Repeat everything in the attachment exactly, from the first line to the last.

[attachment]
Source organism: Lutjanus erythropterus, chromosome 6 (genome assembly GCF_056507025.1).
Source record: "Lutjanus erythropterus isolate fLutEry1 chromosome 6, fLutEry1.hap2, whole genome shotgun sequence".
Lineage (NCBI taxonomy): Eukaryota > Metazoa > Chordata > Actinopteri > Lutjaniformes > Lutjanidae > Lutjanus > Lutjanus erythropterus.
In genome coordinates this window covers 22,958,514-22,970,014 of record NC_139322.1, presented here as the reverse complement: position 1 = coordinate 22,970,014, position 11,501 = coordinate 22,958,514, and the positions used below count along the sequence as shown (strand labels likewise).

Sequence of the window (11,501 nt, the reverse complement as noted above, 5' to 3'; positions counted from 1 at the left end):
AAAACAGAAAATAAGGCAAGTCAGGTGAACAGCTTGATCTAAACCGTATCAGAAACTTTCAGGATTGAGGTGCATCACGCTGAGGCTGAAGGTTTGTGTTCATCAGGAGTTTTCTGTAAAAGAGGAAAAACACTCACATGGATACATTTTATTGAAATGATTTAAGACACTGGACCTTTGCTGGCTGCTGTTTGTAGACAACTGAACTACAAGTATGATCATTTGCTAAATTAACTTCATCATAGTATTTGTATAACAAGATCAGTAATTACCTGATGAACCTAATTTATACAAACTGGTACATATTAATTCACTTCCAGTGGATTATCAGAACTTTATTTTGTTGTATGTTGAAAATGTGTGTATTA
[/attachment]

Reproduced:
Source organism: Lutjanus erythropterus, chromosome 6 (genome assembly GCF_056507025.1).
Source record: "Lutjanus erythropterus isolate fLutEry1 chromosome 6, fLutEry1.hap2, whole genome shotgun sequence".
Lineage (NCBI taxonomy): Eukaryota > Metazoa > Chordata > Actinopteri > Lutjaniformes > Lutjanidae > Lutjanus > Lutjanus erythropterus.
In genome coordinates this window covers 22,958,514-22,970,014 of record NC_139322.1, presented here as the reverse complement: position 1 = coordinate 22,970,014, position 11,501 = coordinate 22,958,514, and the positions used below count along the sequence as shown (strand labels likewise).

Sequence of the window (11,501 nt, the reverse complement as noted above, 5' to 3'; positions counted from 1 at the left end):
AAAACAGAAAATAAGGCAAGTCAGGTGAACAGCTTGATCTAAACCGTATCAGAAACTTTCAGGATTGAGGTGCATCACGCTGAGGCTGAAGGTTTGTGTTCATCAGGAGTTTTCTGTAAAAGAGGAAAAACACTCACATGGATACATTTTATTGAAATGATTTAAGACACTGGACCTTTGCTGGCTGCTGTTTGTAGACAACTGAACTACAAGTATGATCATTTGCTAAATTAACTTCATCATAGTATTTGTATAACAAGATCAGTAATTACCTGATGAACCTAATTTATACAAACTGGTACATATTAATTCACTTCCAGTGGATTATCAGAACTTTATTTTGTTGTATGTTGAAAATGTGTGTATTA